This past legislative session, the majority Republicans passed, and GOP Gov. Gary Herbert signed, an abortion restriction bill that clearly violates the U.S. Supreme Court’s Roe v. Wade and will land Utah in a federal court case it may well lose.
And Utah GOP candidates – or likely candidates in 2020 – are starting to talk about abortion when many of them didn’t mention it for months, or even years.
What is going on here?
And is abortion-bashing good politics in Utah – especially for Republicans?
While many may say that in conservative, red Utah, it is always smart to criticize abortion – for it is opposed both in the state GOP platform and, by and large, by the Mormon culture and The Church of Jesus Christ of Latter-day Saints – the state’s dominant religion.
But the issue of abortion tends to only show up as election time nears – for outside of election season we don’t hear much about it.
At last weekend’s Salt Lake County GOP convention, Lt. Gov. Spencer Cox was a stand-in for Herbert.
And Cox, under the agenda title of giving an update to delegates about Republican state governance, started criticizing abortion.
Herbert is not running for re-election next year. And most likely Cox will seek the governorship.
So it was a good opportunity for Cox to throw some political red meat at delegates – some of whom may be voting on him in the 2020 state Republican Convention.
And you can’t get much more red meat than talking anti-abortion before conservative, mostly Mormon Republican delegates.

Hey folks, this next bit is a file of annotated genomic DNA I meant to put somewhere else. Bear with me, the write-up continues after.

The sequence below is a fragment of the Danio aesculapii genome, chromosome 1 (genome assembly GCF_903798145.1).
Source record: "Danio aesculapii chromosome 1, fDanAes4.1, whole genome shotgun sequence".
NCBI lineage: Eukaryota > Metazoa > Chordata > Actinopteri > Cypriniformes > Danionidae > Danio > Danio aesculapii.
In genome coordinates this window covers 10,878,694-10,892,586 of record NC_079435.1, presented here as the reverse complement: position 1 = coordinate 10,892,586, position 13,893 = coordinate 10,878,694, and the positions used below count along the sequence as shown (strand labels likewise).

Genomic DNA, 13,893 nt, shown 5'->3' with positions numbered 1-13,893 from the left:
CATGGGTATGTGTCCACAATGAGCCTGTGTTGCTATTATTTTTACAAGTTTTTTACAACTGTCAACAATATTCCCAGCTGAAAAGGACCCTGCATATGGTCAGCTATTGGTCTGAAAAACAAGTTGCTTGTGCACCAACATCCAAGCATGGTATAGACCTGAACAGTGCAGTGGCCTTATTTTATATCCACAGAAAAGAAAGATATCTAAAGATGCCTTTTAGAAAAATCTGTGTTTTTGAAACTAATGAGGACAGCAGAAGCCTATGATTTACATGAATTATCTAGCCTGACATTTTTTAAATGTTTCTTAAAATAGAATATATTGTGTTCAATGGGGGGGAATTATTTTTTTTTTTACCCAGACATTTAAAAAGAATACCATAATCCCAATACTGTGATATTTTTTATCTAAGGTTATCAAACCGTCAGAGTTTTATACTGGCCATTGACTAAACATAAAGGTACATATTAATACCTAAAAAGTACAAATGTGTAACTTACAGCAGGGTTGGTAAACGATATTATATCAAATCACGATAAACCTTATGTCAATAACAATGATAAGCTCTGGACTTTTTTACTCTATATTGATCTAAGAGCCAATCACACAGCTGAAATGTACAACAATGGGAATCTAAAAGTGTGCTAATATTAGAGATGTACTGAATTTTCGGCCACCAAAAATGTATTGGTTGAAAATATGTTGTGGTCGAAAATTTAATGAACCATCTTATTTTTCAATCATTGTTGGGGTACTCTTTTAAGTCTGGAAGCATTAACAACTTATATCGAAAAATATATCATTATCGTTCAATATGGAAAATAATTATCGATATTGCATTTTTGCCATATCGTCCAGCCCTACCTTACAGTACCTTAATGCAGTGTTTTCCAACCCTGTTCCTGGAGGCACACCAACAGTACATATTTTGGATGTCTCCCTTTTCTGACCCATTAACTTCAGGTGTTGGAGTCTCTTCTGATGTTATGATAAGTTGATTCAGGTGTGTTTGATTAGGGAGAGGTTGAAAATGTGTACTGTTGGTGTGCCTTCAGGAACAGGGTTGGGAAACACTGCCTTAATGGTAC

Over the last few years, UtahPolicy.com and its pollster – Dan Jones & Associates – have polled on abortion views in Utah.
And while overall, the 1973 landmark abortion ruling Roe v. Wade is grudgingly accepted here, the idea of abortion is not popular.
Here are some of the numbers:
= 44 percent of Utahns “strongly” or “somewhat” support Roe v. Wade as the law of the land.
= But 37 percent “strongly” or “somewhat” want Roe overturned by the U.S. Supreme Court.
= And 19 percent didn’t know.
Even though the high court may have become more conservative with the recent two appointments by GOP President Donald Trump, it still may be a reach to expect the court to overturn Roe after 45 years of precedent.
But on the partisan side, opposing Roe is a good political move for a Republican Mormon, especially one like Cox who has been openly accepting of other social issues, like gay rights and welcoming immigrants.
= 56 percent of Republicans want Roe overturned, an August 2018 DJA survey shows.
= 69 percent of those who said they are “very conservative” politically want it overturned.
= And 52 percent of folks who said they are “very active” in the LDS faith want Roe overturned.
In another question a few months earlier, DJA found:
= 52 percent of Utahns believe abortion should “be illegal in most cases.”
= While only 28 percent said it should be “legal in most cases.”
= 71 percent of Republicans said abortion should be “illegal in most cases,” while only 13 percent said it should be “legal in most cases.
= 67 percent of “very conservative” folks said abortion should be “illegal in most cases.”
= And 72 percent of “active” LDS agreed – illegal in most cases.
So, if you want to win the Republican nomination for a large office, like governor or U.S. Senate or House, you had better be against abortion.
And you likely want to talk about it as often as you can in running for office.
Or you want to vote for it if you are a Republican in the Legislature, or sign it into law if you are the GOP governor – or if you are a governor wannabe.